Mommy the monster
April 28, 2005
As I was leaving, I heard Nikki say, “She’s funny, huh Katie?”
I let loose of breath that I didn’t know I was holding. I haven’t been very funny lately.
In fact, I’ve actually been quite the monster.
You see, my house has been full of sick people for the past two weeks. It started when both girls had a skin infection that we just couldn’t kick. I went through several different types of creams trying to clear it up.
The point when I transitioned from mommy to monster is when I got cream all over the couch because Katie would not stay still. Evidently, the knife blade I was using to smear on the medicine was too sharp.
Then again, I’m not her. Maybe it hurt more than I could imagine.
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So, I conducted a little experiment. I put a little cream on my finger and rubbed it into a spot about an inch higher than the redness.
She howled and twisted and generally went ballistic. She also proved my theory and ended my patience.
While Nikki quietly submitted to my ministrations, Katie stood in the corner.
I think Katie averaged about two trips to the corner for every bout of treatment.
Then the doctor got in on the fun and amazed us all when she diagnosed the girls’ unusual affliction.
But it got worse. Daddy and Mommy got sick. As we were hallucinating our way through the day, the antibiotics kicked in and Katie edged toward normal. With that came the desire to drag all her possessions into the living room.
Her father and I were capable of neither stopping her nor picking up after her.
Frankly, we didn’t care either. When it feels like someone lit a match in your throat every time you swallow and when your whole body feels like you’ve been pummeled, you really take a hard look at your priorities.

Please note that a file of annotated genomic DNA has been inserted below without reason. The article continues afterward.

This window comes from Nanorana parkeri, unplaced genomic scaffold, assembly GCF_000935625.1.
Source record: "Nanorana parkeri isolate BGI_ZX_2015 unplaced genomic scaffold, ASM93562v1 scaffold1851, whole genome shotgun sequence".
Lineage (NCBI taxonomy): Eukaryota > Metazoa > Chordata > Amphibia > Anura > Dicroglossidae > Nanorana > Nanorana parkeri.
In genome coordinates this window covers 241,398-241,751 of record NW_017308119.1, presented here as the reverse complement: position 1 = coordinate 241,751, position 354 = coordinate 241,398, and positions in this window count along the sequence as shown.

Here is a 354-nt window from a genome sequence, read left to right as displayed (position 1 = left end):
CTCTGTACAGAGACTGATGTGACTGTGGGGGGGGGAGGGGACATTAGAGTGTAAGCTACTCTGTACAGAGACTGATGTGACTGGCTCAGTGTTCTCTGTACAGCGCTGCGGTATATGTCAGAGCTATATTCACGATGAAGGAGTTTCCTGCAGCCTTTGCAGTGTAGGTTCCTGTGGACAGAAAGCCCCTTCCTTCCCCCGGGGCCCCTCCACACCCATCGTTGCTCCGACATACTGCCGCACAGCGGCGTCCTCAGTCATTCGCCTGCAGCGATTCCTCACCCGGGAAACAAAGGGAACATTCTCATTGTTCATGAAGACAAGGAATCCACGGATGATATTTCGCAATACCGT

Cleanliness isn’t one.
On the other hand, just because the parents are sick doesn’t mean the children decided to stop eating. Or needing baths. Or wanting to be entertained.
At the point when I was making Nikki chocolate milk in a Tupperware sandwich keeper, I looked at the massive mound of glasses (no plate, no pots, no pans) and realized that practicality needed to outweigh sickness at some point.
So I caved and took the antibiotics, too.
It’s probably been 15 years since I’ve taken an antibiotic, but in the midst of a family sick-out, I was like an addict begging for a fix. I found myself coveting the girls’ pink, bubble-gum flavored medicine.
But I restrained myself.
I also managed — under the influence of a single pill — to get enough glasses washed to get us by for a few more days.
In the four days since our family drug fest started, all our personalities are on the rebound. Nikki’s laughter can be heard for the first time in days — a magical sound. And Katie’s gone back to wearing a path in the carpet.
On the down side, we’re dealing with the post illness whines-a-lotisms.
Two girls who have had their every desires met for several days running (they were sick, you can’t say no) now don’t understand why they don’t get everything they want instantly.
My frustration level has not decreased.
It’s almost as miserable as being sick.